Articles by Michael A. Menze in JoVE
Calorespirometry: A Powerful, Noninvasive Approach to Investigate Cellular Energy Metabolism Robert A. Skolik1, Mary E. Konkle2, Michael A. Menze1 1Department of Biological Sciences, University of Louisville, 2Department of Chemistry, Ball State University This protocol describes calorespirometry, the direct and simultaneous measurement of both heat dissipation and respiration, which provides a noninvasive approach to assess energy metabolism. This technique is used to assess the contribution of both aerobic and anaerobic pathways to energy utilization by monitoring the total cellular energy flow.
Other articles by Michael A. Menze on PubMed
Effect of Trehalose As an Additive to Dimethyl Sulfoxide Solutions on Ice Formation, Cellular Viability, and Metabolism Cryobiology. | Pubmed ID: 28063960 Cryopreservation is the only established method for long-term preservation of cells and cellular material. This technique involves preservation of cells and cellular components in the presence of cryoprotective agents (CPAs) at liquid nitrogen temperatures (-196 °C). The organic solvent dimethyl sulfoxide (MeSO) is one of the most commonly utilized CPAs and has been used with various levels of success depending on the type of cells. In recent years, to improve cryogenic outcomes, the non-reducing disaccharide trehalose has been used as an additive to MeSO-based freezing solutions. Trehalose is a naturally occurring non-toxic compound found in bacteria, fungi, plants, and invertebrates which has been shown to provide cellular protection during water-limited states. The mechanism by which trehalose improves cryopreservation outcomes remains not fully understood. Raman microspectroscopy is a powerful tool to provide valuable insight into the nature of interactions among water, trehalose, and MeSO during cryopreservation. We found that the addition of trehalose to MeSO based CPA solutions dramatically reduces the area per ice crystals while increasing the number of ice crystals formed when cooled to -40 or -80 °C. Differences in ice-formation patterns were found to have a direct impact on cellular viability. Despite the osmotic stress caused by addition of 100 mM trehalose, improvement in cellular viability was observed. However, the substantial increase in osmotic pressure caused by trehalose concentrations above 100 mM may offset the beneficial effects of changing the morphology of the ice crystals achieved by addition of this sugar.
Modulation of Cellular Energetics by Galactose and Pioglitazone Cell and Tissue Research. | Pubmed ID: 28776185 The Warburg effect is ameliorated by culturing transformed cells in the presence of galactose instead of glucose as the primary carbon source. However, metabolic consequences may occur in addition to sensitizing the cells to mitochondrial toxins. The screening of pharmaceutical agents against transformed cells while using galactose must therefore be carefully evaluated. Pioglitazone is employed in clinical applications to treat type-2 diabetes but clearly has other off-target effects. Human hepatocellular carcinoma cells (HepG2) were cultured in glucose or galactose-containing medium to investigate the role of pioglitazone on cellular bioenergetics by calorimetry and respirometry. Compared with cells cultured in 10 mM glucose, HepG2 cells cultured in the presence of 10 mM galactose showed decreased metabolic activity as measured by cellular heat flow. Interestingly, cellular heat flow increased after the addition of pioglitazone for cells cultured in glucose, but not for cells cultured in galactose. Our calorimetric data indicated that a reduction in cellular capacity for glycolysis was the mechanism responsible for the increase in sensitivity to pioglitazone, and possibly to mitochondrial toxins in general, for cells cultured in galactose. Furthermore, oxygen consumption rates were decreased after the addition of pioglitazone to cells grown in glucose but remained unchanged for cells grown in the presence of galactose. We have demonstrated that pioglitazone induces a reduction in mitochondrial activity that is partially compensated via an increase in glycolysis in the presence of glucose.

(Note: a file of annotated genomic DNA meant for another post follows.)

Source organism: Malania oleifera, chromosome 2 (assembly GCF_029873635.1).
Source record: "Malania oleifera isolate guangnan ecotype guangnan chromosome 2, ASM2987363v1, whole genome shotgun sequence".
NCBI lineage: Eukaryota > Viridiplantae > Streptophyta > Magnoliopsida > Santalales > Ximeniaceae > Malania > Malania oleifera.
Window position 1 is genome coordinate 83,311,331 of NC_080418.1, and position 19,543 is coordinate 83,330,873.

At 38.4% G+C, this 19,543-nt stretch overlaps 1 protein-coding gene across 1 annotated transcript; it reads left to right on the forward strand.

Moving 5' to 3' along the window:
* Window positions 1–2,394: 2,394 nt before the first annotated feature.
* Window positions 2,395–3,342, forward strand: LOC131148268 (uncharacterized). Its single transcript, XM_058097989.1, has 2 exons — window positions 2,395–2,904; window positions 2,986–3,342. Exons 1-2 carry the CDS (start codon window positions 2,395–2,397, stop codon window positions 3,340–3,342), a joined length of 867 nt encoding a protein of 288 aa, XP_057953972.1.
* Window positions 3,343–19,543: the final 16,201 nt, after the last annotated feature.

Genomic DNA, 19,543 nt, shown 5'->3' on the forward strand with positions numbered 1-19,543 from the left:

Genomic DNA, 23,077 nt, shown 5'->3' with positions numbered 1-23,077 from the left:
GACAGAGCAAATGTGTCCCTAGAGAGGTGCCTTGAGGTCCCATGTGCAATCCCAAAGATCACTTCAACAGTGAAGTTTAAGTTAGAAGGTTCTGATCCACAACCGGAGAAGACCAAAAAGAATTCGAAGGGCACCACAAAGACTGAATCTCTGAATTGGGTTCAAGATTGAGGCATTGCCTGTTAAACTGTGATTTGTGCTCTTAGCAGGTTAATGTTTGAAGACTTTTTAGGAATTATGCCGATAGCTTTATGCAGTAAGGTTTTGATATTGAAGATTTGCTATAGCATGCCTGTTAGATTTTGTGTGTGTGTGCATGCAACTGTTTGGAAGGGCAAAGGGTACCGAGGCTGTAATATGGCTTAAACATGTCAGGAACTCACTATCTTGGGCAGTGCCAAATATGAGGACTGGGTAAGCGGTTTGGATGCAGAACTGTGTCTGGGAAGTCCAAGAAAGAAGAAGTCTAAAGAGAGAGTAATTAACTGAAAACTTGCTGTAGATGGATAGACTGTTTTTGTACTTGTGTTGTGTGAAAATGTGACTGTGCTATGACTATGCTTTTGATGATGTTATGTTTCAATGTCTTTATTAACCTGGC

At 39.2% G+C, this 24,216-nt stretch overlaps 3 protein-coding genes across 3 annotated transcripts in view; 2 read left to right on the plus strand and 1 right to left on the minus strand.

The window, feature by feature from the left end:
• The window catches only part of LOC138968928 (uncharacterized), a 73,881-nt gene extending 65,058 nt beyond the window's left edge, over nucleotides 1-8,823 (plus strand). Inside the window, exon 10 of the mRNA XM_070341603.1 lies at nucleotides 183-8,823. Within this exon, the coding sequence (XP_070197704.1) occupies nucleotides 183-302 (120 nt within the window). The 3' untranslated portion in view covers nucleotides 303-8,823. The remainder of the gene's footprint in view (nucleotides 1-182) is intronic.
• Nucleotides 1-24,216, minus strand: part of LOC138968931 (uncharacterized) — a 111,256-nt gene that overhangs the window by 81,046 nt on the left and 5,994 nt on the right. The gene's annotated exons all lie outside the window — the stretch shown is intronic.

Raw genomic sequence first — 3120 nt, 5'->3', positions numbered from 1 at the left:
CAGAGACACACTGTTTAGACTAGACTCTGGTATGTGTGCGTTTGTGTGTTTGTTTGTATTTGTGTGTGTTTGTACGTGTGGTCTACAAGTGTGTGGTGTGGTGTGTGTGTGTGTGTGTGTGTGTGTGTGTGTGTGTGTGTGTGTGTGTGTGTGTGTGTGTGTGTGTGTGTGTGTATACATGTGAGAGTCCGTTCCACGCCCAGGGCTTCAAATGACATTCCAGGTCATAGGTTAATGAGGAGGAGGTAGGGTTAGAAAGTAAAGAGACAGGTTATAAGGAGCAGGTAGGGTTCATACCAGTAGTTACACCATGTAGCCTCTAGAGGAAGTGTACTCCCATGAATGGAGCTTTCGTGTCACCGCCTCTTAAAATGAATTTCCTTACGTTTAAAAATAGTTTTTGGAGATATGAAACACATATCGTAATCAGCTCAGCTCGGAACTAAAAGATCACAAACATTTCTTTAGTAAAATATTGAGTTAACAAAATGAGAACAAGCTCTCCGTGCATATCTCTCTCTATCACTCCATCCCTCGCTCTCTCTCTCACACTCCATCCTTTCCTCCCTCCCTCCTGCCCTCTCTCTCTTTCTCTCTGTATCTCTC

Potential Functions of LEA Proteins from the Brine Shrimp Artemia Franciscana - Anhydrobiosis Meets Bioinformatics Journal of Biomolecular Structure & Dynamics. | Pubmed ID: 28971739 Late embryogenesis abundant (LEA) proteins are a large group of anhydrobiosis-associated intrinsically disordered proteins, which are commonly found in plants and some animals. The brine shrimp Artemia franciscana is the only known animal that expresses LEA proteins from three, and not only one, different groups in its anhydrobiotic life stage. The reason for the higher complexity in the A. franciscana LEA proteome (LEAome), compared with other anhydrobiotic animals, remains mostly unknown. To address this issue, we have employed a suite of bioinformatics tools to evaluate the disorder status of the Artemia LEAome and to analyze the roles of intrinsic disorder in functioning of brine shrimp LEA proteins. We show here that A. franciscana LEA proteins from different groups are more similar to each other than one originally expected, while functional differences among members of group three are possibly larger than commonly anticipated. Our data show that although these proteins are characterized by a large variety of forms and possible functions, as a general strategy, A. franciscana utilizes glassy matrix forming LEAs concurrently with proteins that more readily interact with binding partners. It is likely that the function(s) of both types, the matrix-forming and partner-binding LEA proteins, are regulated by changing water availability during desiccation.